Journalism Dept. mourns Helen Thomas
By Dan O'Brien
July 22, 2013
July 22, 2013
Legendary White House correspondent Helen Thomas, center, meets with Emerson student journalists Dustin Wlodkowski ’15 and Catherine Ross '13 last January. (Courtesy photo)
Emerson’s journalism community is mourning the loss of legendary White House journalist Helen Thomas, who routinely made time to meet with Emerson students and faculty over the years—as recently as last January at her home.
Thomas died July 20 at the age of 92.
“For years, Helen was very generous to me,” said Marsha Della-Giustina, associate professor of journalism. “When I was the Journalism Department chair and would take students to Washington, D.C., she got us into the Press Room briefing at the White House and one time we got to see President George H.W. Bush.”
Dustin Wlodkowski ’15, a reporter for Emerson television station WEBN, interviewed Thomas at her home for the station website last January along with Catherine Ross ’13 while covering President Barack Obama’s inauguration.
“Sitting on her floor like kindergarteners, Catherine and I asked all about her decades-long career covering the White House,” Wlodkowski said, “which wasn’t easy because we were stared down by dozens of press awards sitting on her shelves.”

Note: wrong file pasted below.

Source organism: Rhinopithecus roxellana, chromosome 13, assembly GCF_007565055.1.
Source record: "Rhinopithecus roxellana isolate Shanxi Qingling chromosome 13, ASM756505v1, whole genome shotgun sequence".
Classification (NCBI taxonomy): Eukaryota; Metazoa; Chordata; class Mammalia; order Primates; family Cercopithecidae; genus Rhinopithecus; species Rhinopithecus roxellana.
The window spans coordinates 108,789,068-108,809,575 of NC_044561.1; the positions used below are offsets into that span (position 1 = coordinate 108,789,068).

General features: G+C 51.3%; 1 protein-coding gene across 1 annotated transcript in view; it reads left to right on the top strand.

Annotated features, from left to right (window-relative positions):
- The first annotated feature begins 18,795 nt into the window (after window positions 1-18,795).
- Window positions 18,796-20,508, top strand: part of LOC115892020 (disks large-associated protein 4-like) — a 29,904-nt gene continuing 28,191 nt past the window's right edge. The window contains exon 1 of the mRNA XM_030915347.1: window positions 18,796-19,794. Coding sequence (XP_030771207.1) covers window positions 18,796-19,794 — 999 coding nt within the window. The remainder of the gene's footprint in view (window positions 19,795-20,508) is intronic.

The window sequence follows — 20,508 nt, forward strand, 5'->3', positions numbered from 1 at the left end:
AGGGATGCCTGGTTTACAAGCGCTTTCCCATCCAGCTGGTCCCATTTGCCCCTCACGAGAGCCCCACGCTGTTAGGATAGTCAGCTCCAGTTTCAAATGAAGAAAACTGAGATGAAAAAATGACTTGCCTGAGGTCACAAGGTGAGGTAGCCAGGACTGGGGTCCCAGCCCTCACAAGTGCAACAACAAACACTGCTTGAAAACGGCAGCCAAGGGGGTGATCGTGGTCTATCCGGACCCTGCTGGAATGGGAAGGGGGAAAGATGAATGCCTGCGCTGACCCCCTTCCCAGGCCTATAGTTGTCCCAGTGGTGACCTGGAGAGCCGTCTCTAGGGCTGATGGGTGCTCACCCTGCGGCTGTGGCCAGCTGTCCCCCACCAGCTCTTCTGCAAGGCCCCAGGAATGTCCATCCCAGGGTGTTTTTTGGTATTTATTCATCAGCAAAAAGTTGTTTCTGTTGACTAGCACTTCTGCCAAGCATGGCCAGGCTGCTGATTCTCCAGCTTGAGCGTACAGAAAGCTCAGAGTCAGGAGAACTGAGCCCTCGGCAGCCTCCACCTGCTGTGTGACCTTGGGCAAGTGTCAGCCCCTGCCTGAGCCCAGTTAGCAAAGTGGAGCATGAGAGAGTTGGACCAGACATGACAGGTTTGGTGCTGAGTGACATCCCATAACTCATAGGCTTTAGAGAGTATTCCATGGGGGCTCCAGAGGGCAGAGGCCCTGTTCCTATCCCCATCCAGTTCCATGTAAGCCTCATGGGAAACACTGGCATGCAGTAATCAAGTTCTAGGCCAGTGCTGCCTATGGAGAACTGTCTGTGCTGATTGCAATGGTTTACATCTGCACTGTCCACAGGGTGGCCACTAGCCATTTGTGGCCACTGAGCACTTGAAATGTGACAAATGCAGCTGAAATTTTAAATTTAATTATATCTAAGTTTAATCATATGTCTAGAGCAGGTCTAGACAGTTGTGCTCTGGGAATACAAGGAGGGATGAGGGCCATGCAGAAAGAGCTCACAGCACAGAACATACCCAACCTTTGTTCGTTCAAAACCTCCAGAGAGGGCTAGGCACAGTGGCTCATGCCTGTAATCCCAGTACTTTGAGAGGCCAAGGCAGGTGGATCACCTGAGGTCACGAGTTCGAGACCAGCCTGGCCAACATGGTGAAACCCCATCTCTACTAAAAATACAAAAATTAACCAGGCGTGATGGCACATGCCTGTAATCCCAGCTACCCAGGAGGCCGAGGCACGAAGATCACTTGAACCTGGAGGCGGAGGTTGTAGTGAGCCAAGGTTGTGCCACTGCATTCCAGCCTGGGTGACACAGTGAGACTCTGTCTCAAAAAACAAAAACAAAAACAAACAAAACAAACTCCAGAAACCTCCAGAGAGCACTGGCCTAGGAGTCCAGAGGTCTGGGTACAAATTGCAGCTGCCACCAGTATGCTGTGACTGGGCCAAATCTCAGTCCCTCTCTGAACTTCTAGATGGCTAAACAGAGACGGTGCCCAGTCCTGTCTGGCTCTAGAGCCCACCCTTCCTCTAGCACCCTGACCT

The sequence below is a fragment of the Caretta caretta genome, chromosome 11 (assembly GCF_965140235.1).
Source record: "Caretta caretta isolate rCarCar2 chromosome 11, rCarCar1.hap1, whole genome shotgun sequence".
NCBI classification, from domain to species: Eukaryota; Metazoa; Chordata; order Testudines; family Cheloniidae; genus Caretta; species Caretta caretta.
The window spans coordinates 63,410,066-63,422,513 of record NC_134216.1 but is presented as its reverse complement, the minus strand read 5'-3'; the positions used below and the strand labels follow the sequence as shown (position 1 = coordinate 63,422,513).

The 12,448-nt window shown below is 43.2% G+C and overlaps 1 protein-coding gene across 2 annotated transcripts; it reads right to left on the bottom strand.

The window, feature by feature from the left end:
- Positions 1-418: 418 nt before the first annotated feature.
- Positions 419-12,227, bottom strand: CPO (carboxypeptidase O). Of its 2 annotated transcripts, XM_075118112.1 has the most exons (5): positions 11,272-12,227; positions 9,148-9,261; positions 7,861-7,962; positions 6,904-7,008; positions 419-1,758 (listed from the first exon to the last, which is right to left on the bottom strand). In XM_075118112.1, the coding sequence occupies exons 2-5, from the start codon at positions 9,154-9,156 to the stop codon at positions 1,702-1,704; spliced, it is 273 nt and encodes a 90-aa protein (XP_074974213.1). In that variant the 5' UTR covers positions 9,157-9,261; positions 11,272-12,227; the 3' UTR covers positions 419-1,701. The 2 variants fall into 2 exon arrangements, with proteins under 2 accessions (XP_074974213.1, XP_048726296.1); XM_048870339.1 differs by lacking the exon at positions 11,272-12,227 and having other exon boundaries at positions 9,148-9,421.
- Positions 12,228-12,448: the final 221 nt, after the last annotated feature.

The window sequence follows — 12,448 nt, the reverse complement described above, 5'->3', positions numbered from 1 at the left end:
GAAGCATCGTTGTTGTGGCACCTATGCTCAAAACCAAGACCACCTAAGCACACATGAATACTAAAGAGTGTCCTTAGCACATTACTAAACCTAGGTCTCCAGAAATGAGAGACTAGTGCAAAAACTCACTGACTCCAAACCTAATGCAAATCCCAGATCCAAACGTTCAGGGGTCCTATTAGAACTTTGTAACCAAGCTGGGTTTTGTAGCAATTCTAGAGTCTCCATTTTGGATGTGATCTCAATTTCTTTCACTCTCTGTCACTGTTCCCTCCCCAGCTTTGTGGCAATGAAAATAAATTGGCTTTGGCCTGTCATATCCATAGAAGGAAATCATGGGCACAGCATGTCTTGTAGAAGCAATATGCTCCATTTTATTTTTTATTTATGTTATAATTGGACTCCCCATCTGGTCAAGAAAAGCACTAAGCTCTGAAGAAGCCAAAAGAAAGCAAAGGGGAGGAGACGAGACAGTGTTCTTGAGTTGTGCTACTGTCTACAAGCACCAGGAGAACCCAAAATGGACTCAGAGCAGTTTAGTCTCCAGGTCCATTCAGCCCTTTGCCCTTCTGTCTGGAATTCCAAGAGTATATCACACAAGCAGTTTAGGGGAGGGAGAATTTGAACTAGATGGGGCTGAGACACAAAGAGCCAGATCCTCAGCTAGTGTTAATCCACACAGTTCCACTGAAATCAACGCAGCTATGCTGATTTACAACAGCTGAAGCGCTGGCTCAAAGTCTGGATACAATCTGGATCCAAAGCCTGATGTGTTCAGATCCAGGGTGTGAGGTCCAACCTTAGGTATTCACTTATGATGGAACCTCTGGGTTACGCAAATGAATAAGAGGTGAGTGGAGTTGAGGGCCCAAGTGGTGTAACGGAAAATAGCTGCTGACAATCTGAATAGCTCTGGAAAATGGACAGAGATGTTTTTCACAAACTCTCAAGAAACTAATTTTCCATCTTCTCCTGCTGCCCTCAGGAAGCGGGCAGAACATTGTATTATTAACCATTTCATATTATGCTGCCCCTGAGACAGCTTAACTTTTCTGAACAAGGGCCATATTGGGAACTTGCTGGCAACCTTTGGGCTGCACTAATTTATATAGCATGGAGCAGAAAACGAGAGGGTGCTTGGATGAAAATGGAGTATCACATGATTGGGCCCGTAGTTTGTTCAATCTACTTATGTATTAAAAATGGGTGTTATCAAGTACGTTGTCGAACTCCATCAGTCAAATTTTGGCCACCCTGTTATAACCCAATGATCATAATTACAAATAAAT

Thomas is remembered as a trailblazer for women journalists, covering every president from John F. Kennedy to Obama. A reporter for United Press International for 57 years, Thomas was a columnist for Hearst Newspapers from 2000 to 2010, and retired after making controversial remarks about Israel.
“Regardless of the controversial end to her career, she paved the way for women in the White House Press Room, which is still dominated by men,” Wlodkowski said.
“She was an incredible journalist,” Della-Giustina said.
Della-Giustina said Thomas always met with Emerson students and even has an autographed picture of Thomas with the students hanging on her office wall.
“She told us we’d be great journalists and to always fight to get the truth no matter what,” Wlodkowski said. “I’m lucky to be among the many people who were inspired by meeting her.”